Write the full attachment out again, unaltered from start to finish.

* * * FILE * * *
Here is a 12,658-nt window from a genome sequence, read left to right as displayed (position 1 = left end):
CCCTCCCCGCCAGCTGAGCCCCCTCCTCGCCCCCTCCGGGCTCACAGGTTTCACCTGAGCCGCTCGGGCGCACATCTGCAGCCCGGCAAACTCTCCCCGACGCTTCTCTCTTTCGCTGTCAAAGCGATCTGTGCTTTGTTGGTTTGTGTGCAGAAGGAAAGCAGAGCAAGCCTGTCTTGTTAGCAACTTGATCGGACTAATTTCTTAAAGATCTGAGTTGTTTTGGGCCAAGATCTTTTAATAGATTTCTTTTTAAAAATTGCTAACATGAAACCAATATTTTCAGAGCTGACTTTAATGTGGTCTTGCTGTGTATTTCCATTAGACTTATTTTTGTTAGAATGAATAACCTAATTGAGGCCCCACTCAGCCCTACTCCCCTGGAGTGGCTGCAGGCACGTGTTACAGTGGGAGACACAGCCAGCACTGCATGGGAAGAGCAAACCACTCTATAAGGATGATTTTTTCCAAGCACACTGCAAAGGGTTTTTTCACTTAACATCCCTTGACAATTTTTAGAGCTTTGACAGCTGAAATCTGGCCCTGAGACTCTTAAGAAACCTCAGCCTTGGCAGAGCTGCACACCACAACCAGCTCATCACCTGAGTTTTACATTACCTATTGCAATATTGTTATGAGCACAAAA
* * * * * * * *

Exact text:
Here is a 12,658-nt window from a genome sequence, read left to right as displayed (position 1 = left end):
CCCTCCCCGCCAGCTGAGCCCCCTCCTCGCCCCCTCCGGGCTCACAGGTTTCACCTGAGCCGCTCGGGCGCACATCTGCAGCCCGGCAAACTCTCCCCGACGCTTCTCTCTTTCGCTGTCAAAGCGATCTGTGCTTTGTTGGTTTGTGTGCAGAAGGAAAGCAGAGCAAGCCTGTCTTGTTAGCAACTTGATCGGACTAATTTCTTAAAGATCTGAGTTGTTTTGGGCCAAGATCTTTTAATAGATTTCTTTTTAAAAATTGCTAACATGAAACCAATATTTTCAGAGCTGACTTTAATGTGGTCTTGCTGTGTATTTCCATTAGACTTATTTTTGTTAGAATGAATAACCTAATTGAGGCCCCACTCAGCCCTACTCCCCTGGAGTGGCTGCAGGCACGTGTTACAGTGGGAGACACAGCCAGCACTGCATGGGAAGAGCAAACCACTCTATAAGGATGATTTTTTCCAAGCACACTGCAAAGGGTTTTTTCACTTAACATCCCTTGACAATTTTTAGAGCTTTGACAGCTGAAATCTGGCCCTGAGACTCTTAAGAAACCTCAGCCTTGGCAGAGCTGCACACCACAACCAGCTCATCACCTGAGTTTTACATTACCTATTGCAATATTGTTATGAGCACAAAA